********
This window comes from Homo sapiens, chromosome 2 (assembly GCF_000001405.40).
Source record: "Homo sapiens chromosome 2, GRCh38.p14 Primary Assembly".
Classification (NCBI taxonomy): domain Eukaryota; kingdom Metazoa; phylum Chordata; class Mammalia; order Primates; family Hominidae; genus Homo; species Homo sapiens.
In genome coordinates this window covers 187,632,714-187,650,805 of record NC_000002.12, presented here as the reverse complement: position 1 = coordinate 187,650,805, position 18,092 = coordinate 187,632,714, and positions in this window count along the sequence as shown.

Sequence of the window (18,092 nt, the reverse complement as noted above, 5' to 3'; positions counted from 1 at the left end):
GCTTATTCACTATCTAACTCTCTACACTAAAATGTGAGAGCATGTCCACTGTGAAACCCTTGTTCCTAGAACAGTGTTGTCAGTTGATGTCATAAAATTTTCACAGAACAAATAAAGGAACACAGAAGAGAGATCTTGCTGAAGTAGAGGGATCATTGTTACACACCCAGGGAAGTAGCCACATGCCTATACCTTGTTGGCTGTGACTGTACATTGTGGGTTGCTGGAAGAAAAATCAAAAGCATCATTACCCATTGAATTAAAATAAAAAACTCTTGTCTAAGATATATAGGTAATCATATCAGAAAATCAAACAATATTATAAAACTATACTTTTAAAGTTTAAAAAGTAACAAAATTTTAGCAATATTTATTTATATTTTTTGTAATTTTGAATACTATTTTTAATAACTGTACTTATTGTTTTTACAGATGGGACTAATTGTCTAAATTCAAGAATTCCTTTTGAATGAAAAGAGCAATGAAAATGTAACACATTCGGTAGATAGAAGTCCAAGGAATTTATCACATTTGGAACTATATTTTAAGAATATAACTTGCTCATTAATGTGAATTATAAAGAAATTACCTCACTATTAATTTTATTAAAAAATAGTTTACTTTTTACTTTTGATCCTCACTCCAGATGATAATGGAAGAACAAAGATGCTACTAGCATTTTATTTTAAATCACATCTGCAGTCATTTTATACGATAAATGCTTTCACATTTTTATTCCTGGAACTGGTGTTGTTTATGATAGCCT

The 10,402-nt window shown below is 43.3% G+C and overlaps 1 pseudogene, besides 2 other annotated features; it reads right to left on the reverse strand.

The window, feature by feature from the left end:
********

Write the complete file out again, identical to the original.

This window comes from Homo sapiens, chromosome 2 (assembly GCF_000001405.40).
Source record: "Homo sapiens chromosome 2, GRCh38.p14 Primary Assembly".
Classification (NCBI taxonomy): domain Eukaryota; kingdom Metazoa; phylum Chordata; class Mammalia; order Primates; family Hominidae; genus Homo; species Homo sapiens.
In genome coordinates this window covers 187,632,714-187,650,805 of record NC_000002.12, presented here as the reverse complement: position 1 = coordinate 187,650,805, position 18,092 = coordinate 187,632,714, and positions in this window count along the sequence as shown.

Sequence of the window (18,092 nt, the reverse complement as noted above, 5' to 3'; positions counted from 1 at the left end):
GCTTATTCACTATCTAACTCTCTACACTAAAATGTGAGAGCATGTCCACTGTGAAACCCTTGTTCCTAGAACAGTGTTGTCAGTTGATGTCATAAAATTTTCACAGAACAAATAAAGGAACACAGAAGAGAGATCTTGCTGAAGTAGAGGGATCATTGTTACACACCCAGGGAAGTAGCCACATGCCTATACCTTGTTGGCTGTGACTGTACATTGTGGGTTGCTGGAAGAAAAATCAAAAGCATCATTACCCATTGAATTAAAATAAAAAACTCTTGTCTAAGATATATAGGTAATCATATCAGAAAATCAAACAATATTATAAAACTATACTTTTAAAGTTTAAAAAGTAACAAAATTTTAGCAATATTTATTTATATTTTTTGTAATTTTGAATACTATTTTTAATAACTGTACTTATTGTTTTTACAGATGGGACTAATTGTCTAAATTCAAGAATTCCTTTTGAATGAAAAGAGCAATGAAAATGTAACACATTCGGTAGATAGAAGTCCAAGGAATTTATCACATTTGGAACTATATTTTAAGAATATAACTTGCTCATTAATGTGAATTATAAAGAAATTACCTCACTATTAATTTTATTAAAAAATAGTTTACTTTTTACTTTTGATCCTCACTCCAGATGATAATGGAAGAACAAAGATGCTACTAGCATTTTATTTTAAATCACATCTGCAGTCATTTTATACGATAAATGCTTTCACATTTTTATTCCTGGAACTGGTGTTGTTTATGATAGCCT

The 10,402-nt window shown below is 43.3% G+C and overlaps 1 pseudogene, besides 2 other annotated features; it reads right to left on the reverse strand.

The window, feature by feature from the left end: